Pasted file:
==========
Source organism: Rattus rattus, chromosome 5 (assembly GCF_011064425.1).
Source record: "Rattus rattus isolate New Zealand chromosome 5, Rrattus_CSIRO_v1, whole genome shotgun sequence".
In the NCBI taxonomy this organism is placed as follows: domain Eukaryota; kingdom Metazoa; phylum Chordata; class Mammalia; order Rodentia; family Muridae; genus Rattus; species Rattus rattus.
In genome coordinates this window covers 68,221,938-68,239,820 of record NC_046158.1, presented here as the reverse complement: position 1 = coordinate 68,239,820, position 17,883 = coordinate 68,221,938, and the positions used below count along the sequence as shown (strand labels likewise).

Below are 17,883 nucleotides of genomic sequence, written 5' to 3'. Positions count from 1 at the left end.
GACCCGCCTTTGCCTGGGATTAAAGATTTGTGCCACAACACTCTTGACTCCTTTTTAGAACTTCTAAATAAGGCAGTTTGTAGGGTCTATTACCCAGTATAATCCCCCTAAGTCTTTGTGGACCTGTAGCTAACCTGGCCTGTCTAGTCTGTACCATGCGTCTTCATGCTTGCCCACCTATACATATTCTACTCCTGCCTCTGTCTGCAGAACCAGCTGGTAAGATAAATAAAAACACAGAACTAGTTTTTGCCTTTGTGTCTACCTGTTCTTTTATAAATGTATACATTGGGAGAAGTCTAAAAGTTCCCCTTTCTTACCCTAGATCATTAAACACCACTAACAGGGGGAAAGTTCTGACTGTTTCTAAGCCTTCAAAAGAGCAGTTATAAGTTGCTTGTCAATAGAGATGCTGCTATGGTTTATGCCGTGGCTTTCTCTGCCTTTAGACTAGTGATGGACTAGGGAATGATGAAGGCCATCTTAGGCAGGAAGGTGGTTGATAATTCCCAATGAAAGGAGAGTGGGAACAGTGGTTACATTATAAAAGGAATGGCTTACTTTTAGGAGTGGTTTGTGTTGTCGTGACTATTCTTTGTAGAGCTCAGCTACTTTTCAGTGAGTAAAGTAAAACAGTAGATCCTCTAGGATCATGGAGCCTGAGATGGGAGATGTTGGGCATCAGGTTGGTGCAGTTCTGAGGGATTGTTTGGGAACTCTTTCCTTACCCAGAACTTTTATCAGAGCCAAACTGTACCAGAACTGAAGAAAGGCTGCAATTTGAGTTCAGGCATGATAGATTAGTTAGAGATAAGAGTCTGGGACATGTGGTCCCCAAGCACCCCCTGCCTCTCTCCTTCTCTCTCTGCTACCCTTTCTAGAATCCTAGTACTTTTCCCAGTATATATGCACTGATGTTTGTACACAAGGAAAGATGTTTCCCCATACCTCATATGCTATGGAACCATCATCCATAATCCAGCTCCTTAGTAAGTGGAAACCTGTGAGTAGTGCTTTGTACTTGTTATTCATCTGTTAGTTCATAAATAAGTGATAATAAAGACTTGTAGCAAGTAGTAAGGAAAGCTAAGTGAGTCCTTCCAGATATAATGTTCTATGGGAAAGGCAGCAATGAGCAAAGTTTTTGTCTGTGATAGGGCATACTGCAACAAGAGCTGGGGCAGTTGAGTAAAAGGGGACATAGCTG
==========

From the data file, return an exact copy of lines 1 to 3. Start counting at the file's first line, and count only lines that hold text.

Source organism: Rattus rattus, chromosome 5 (assembly GCF_011064425.1).
Source record: "Rattus rattus isolate New Zealand chromosome 5, Rrattus_CSIRO_v1, whole genome shotgun sequence".
In the NCBI taxonomy this organism is placed as follows: domain Eukaryota; kingdom Metazoa; phylum Chordata; class Mammalia; order Rodentia; family Muridae; genus Rattus; species Rattus rattus.